He told me that I have a soul,
How does he know?
What spirit came to move my life?
Is there another way to go?
– Les Miserables – What Have I Done (Valjean’s Soliloquy)
I bit my lip. It was the only thing I could think of to prevent myself from crying. There was a long pause after my therapist spoke, as if we were both waiting for the weight of her words to sink in. I was touched, no doubt; they were words that could make me believe.
Just before it had been said, we did a mindfulness exercise. She instructed me to place my hand over my heart. I don’t remember exactly what she said, but whatever transpired, it cause such a stir inside of me. After the exercise was over, I darted my eyes, lost in thought.
“What are you thinking?” she asked.
“This exercise really resonated with me,” I said. “There have been so many times I’ve told myself to just live from my heart, but every time I open myself to the possibility, every time I feel my heart opening, this protective part takes over and shuts the whole process down.”
“Amanda, living from your heart not only means that you’re soft and open — our actual heart has chambers and there are different compartments to our heart. In addition to being open, your heart also has the capacity to be protective and aggressive against anything vulnerable. Yours just seem to be overactive in wanting to be protective. That’s okay, we just got to work on the other chambers in your heart, too. So it’s not just one or the other. You have a heart that is both soft and open as well as aggressive and protective. It’s a part of being human, of being who you are.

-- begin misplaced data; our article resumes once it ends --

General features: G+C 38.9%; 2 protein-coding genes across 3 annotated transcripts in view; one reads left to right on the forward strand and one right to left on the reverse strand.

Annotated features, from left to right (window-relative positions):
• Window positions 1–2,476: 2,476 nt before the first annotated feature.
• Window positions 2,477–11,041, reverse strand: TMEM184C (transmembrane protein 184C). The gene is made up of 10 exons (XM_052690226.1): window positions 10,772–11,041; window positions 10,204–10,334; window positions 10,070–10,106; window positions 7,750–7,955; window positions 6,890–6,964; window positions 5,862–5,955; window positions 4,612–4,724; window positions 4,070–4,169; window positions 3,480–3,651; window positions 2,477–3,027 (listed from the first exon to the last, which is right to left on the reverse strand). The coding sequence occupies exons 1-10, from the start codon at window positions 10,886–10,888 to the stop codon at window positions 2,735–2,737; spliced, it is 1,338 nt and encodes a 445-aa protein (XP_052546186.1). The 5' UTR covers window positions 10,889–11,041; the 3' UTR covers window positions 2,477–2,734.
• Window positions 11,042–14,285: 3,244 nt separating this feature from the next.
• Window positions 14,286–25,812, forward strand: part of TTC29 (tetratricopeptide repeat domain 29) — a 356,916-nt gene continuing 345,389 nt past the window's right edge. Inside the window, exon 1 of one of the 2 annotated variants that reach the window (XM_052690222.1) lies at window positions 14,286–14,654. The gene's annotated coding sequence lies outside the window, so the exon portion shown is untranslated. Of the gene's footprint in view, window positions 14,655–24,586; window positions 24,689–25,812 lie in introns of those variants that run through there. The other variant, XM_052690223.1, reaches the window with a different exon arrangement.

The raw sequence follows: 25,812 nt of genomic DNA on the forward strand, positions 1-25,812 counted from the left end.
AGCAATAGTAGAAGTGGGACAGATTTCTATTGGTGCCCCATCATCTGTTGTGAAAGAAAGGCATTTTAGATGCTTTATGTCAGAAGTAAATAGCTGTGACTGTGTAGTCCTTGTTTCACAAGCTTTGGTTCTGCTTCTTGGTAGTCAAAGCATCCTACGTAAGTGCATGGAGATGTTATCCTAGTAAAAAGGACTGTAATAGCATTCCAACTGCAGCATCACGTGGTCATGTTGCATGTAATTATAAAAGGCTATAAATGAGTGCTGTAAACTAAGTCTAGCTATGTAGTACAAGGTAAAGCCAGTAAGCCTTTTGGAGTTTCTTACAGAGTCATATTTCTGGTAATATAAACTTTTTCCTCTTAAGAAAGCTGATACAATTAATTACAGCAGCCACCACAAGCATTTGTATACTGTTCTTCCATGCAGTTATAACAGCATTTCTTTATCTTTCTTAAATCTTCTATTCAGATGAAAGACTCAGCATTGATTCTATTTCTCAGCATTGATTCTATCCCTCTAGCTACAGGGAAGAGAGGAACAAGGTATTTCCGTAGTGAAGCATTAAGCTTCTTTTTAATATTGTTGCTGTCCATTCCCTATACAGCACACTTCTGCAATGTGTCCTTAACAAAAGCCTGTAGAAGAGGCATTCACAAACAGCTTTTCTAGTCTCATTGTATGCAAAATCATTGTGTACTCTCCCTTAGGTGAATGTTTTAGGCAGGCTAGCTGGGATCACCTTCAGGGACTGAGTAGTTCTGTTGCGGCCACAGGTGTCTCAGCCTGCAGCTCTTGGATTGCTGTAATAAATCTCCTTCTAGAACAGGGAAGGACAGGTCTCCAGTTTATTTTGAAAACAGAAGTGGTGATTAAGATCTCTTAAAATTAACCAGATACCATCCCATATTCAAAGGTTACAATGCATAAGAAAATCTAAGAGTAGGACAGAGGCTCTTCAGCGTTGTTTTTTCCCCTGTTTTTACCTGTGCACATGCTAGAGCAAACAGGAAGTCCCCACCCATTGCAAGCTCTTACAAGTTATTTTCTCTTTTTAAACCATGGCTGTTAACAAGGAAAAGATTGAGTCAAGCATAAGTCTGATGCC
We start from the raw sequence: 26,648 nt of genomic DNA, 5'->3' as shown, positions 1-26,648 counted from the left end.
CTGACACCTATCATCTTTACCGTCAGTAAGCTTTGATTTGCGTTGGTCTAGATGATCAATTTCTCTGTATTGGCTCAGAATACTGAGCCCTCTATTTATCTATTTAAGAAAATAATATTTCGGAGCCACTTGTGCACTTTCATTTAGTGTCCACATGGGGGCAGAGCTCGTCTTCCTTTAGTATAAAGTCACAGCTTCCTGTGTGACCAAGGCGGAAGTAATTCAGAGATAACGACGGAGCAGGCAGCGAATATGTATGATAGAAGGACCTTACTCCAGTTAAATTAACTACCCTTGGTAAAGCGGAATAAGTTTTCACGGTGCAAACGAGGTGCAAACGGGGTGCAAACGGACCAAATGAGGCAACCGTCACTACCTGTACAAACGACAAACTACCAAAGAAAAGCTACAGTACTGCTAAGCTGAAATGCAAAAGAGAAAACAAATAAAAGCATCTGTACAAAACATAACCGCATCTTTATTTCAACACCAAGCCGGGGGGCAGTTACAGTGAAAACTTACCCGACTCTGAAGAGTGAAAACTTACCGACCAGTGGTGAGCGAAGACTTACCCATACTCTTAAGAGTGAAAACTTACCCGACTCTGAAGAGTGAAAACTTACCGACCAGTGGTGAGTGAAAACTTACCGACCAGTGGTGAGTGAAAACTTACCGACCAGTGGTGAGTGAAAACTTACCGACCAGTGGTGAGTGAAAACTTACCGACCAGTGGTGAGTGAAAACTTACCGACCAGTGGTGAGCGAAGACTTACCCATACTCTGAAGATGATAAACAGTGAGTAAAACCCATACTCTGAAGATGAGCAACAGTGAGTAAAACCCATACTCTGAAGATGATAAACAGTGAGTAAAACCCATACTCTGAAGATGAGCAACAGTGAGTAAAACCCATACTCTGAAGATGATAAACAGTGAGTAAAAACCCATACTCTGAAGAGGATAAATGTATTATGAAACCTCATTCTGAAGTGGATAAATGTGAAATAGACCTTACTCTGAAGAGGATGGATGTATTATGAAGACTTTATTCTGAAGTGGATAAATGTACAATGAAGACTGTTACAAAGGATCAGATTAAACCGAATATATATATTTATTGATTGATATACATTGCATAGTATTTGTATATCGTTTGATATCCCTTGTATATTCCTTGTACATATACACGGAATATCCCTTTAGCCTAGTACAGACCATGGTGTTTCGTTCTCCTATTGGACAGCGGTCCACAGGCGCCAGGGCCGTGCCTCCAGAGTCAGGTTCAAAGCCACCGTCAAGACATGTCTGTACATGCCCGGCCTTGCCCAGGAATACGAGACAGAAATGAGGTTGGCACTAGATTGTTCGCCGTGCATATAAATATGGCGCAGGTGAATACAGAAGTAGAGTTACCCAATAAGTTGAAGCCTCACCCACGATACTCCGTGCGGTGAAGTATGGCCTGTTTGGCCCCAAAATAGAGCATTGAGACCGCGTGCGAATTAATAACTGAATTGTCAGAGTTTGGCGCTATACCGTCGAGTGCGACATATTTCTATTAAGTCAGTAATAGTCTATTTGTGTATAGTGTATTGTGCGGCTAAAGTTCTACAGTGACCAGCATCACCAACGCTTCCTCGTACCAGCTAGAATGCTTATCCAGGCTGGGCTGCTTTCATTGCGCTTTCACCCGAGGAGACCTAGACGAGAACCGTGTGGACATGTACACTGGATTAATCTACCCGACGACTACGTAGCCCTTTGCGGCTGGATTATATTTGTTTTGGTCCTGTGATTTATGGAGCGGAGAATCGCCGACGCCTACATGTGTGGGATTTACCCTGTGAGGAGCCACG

My eyes dart away again to a shopping bag i see on the floor. I don’t want to make eye contact, fearing she’ll read my mind: Was she just talking about my heart? Did she just say I have a heart? Who does that? Who takes the time out to talk genuinely about the nature of another person’s heart? I didn’t want to forget it and yet, it overwhelmed me. Protective me reappears once again. I begin to shut down.
“Something just happened. What are you thinking?” she again asks.
Too late, she’s read my mind, I think to myself. Might as well fess up. “It’s just hard for me to accept that you value me as a person.” I finally said.
“It’s true, Amanda, I value you as a person. I value what we share here when we see each other. I value your writings — I always read them and your diary card. I value that you share a part of yourself with me: your thoughts, your feelings, your vulnerabilities. I value the soft and open heart of yours as well as that protective, aggressive side. All of you, Amanda, I value all of you.”
Her words pierce me. I’m all choked up, holding back tears, furrowing my brows, biting my lip. She waits for the words to wash over me and soon enough feelings of unworthiness encroach. I’m fighting to keep it together: to receive and accept what she has said and at the same time not fall apart. The same, loud, chaotic, abusive movie in my mind begins to play and I don’t feel like I should receive these beautiful words. It’s as if it’s the first time anyone has ever said those words to me. It’s not that I had not lived in a loving and affectionate environment, but for someone to say they accept all of me — especially the parts of me that even I believe shouldn’t exist — that is something. She believes there is a space for it all. And that means I don’t have to fight with myself anymore.
If someone can accept all of me, maybe it’s about time I’ve accepted myself for all that I am. It’s odd to say, that you haven’t been loving yourself… but I haven’t. There’s this myth that has been embedded in my bones that I am not worth this life, that I shouldn’t exist. Today’s conversation has left a crack in that reasoning. Maybe I’ve gotten it all wrong. Maybe I can start believing in a different truth. The truth that I am acceptable as I am. It’s a start.